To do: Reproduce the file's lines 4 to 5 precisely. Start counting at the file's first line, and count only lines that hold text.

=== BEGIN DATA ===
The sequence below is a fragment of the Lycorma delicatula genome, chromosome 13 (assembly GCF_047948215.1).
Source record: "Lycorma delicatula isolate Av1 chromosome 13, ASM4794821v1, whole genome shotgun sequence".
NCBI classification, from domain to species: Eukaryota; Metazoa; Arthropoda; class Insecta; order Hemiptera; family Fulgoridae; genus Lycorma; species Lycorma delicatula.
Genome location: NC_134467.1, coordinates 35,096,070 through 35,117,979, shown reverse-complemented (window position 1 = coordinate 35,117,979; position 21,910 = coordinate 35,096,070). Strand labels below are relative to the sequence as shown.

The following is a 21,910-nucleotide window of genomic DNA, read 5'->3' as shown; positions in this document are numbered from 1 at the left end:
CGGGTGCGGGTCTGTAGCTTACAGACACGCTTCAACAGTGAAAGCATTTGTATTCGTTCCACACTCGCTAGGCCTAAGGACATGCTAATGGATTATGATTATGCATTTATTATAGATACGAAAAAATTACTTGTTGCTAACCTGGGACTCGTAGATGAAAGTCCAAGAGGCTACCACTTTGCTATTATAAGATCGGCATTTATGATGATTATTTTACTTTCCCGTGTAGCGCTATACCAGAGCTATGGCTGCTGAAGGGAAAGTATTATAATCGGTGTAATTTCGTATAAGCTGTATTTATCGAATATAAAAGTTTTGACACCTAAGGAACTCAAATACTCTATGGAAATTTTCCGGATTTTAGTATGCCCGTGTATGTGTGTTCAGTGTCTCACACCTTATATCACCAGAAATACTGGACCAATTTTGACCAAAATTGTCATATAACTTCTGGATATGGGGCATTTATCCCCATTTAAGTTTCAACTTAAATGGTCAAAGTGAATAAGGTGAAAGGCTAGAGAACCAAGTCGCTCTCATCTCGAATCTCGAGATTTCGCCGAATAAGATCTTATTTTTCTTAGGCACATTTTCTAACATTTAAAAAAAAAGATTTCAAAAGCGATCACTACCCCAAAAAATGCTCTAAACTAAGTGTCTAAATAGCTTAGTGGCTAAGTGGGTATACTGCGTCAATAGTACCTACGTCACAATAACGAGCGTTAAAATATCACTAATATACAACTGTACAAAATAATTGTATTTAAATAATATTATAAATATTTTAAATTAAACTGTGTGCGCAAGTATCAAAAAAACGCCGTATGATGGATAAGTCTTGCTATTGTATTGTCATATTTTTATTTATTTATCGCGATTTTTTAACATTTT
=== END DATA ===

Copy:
Genome location: NC_134467.1, coordinates 35,096,070 through 35,117,979, shown reverse-complemented (window position 1 = coordinate 35,117,979; position 21,910 = coordinate 35,096,070). Strand labels below are relative to the sequence as shown.

The following is a 21,910-nucleotide window of genomic DNA, read 5'->3' as shown; positions in this document are numbered from 1 at the left end: